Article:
A healthy approach to food is more important while the pandemic continues to affect everyday life. Eating a nourishing and balance-diet helps with our overall sense of well-being. During this time where challenges come and go, it might be tantalizing to not make the priority of healthy eating. To help you support both physical and mental health you can follow these guidelines daily:
- Drink plenty of water
- Limit intake of alcohol, caffeine, and foods that contains added salts, sugars, and saturated fat
- Eat plenty of fruits, fresh vegetables, cereals, and preferably wholegrain
- Include cheeses, milk, yogurts, fish, meat, and poultry
Keep things simple
It’s understandable if you’ve lost your appetite at times given the current situation. If maintaining a healthy diet is hard for you right now, you may try to keep this simple as possible.
- You may do home-delivered groceries and online shopping to help with restrictions of physical or social distancing.
- You may do meal planning as well. It may help to take the stress out and lessen the number of times you need to go to the shops.
- Learn how to prepare quick, simple, and healthy meals.
- Create the easiest and quick cooking methods such as oven tray bakes, stir-frying, pressure cookers, and microwaving.
- Bunch cooks bulky amounts of food to freeze. To avoid waste, put them into separate containers.
It can be tempting to use food as a form of distraction or comfort as we remain to live in a difficult time and spend so much time at home. People with existing or developing depression or anxiety may find it hard to eat properly right now. Food can become an emotional crux whether due to comfort eating, loss of appetite, feeling of boredom, or lack of motivation.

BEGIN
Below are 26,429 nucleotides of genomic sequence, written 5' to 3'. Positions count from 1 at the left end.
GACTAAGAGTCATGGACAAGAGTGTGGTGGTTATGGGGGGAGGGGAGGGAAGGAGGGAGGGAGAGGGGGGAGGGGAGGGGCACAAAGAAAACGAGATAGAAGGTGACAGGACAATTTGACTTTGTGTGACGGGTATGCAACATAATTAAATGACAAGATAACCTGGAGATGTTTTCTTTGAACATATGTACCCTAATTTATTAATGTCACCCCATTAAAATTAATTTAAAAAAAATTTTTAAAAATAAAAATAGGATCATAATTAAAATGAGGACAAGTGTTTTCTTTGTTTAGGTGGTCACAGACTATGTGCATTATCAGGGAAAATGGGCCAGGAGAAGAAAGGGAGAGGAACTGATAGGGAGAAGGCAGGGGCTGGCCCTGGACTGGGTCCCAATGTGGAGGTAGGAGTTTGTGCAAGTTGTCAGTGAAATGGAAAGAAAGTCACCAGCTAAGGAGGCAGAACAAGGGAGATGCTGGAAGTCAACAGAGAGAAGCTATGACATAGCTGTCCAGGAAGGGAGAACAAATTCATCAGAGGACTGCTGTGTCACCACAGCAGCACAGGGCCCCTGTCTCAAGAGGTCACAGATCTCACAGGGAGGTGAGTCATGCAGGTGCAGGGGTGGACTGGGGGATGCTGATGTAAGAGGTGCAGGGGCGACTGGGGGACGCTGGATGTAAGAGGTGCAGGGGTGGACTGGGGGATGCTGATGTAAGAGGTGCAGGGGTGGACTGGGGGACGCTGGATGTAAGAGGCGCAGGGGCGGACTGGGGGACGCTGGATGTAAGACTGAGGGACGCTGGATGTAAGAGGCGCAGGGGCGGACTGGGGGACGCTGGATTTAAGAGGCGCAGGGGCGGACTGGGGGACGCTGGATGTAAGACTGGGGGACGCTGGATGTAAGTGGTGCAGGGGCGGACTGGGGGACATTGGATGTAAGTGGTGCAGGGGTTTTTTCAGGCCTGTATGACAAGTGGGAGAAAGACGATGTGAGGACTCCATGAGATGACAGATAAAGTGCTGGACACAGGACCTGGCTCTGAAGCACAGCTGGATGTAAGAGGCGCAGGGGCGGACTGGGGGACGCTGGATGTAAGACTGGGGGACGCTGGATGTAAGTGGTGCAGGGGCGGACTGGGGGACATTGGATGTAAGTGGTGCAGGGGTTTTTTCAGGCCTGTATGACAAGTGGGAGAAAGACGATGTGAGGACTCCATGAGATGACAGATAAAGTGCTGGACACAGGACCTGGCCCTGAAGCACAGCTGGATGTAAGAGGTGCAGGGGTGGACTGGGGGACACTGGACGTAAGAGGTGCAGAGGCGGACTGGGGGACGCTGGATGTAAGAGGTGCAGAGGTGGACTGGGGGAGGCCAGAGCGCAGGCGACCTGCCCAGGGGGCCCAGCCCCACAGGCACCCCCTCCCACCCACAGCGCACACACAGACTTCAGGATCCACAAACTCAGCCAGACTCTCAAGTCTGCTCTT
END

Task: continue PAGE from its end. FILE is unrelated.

Putting on weight gain is common in people with depression or anxiety who are not physically active, who comfort eat, and frequently go back to unhealthy foods. On the other hand, skipping meals, loss of appetite, and weight loss are also common in people with anxiety, low mood, or depressed. In addressing emotional eating and unhealthy eating habits, sticking to your usual daily routine and eating mindfully might help. You are more likely to notice when you’re full when you bring your attention to how food makes you feel both mentally and physically. If you feel like your relationship with the food has become unhealthy, you can call a dietitian for support.
Cooking for peace of mind
While staying at home during a pandemic, many people have embraced the opportunity to dust off their cookbooks and show off their skills in the kitchen. Cooking can be a form of meditation. It allows escaping from stress and worries even just for a while. For some people, cooking or taking time to prepare healthy and tasty meals does them the world of good.
Some ways to maximize your cooking experience:
- Clean your kitchen to remain focused on the task on hand. Try to make sure your cooking space is clean and clear.
- Listen to relaxing and soothing music. It may help you focus and unwind.
- Mealtimes are important and enjoy your creation.. Take time to sit down and enjoy your food.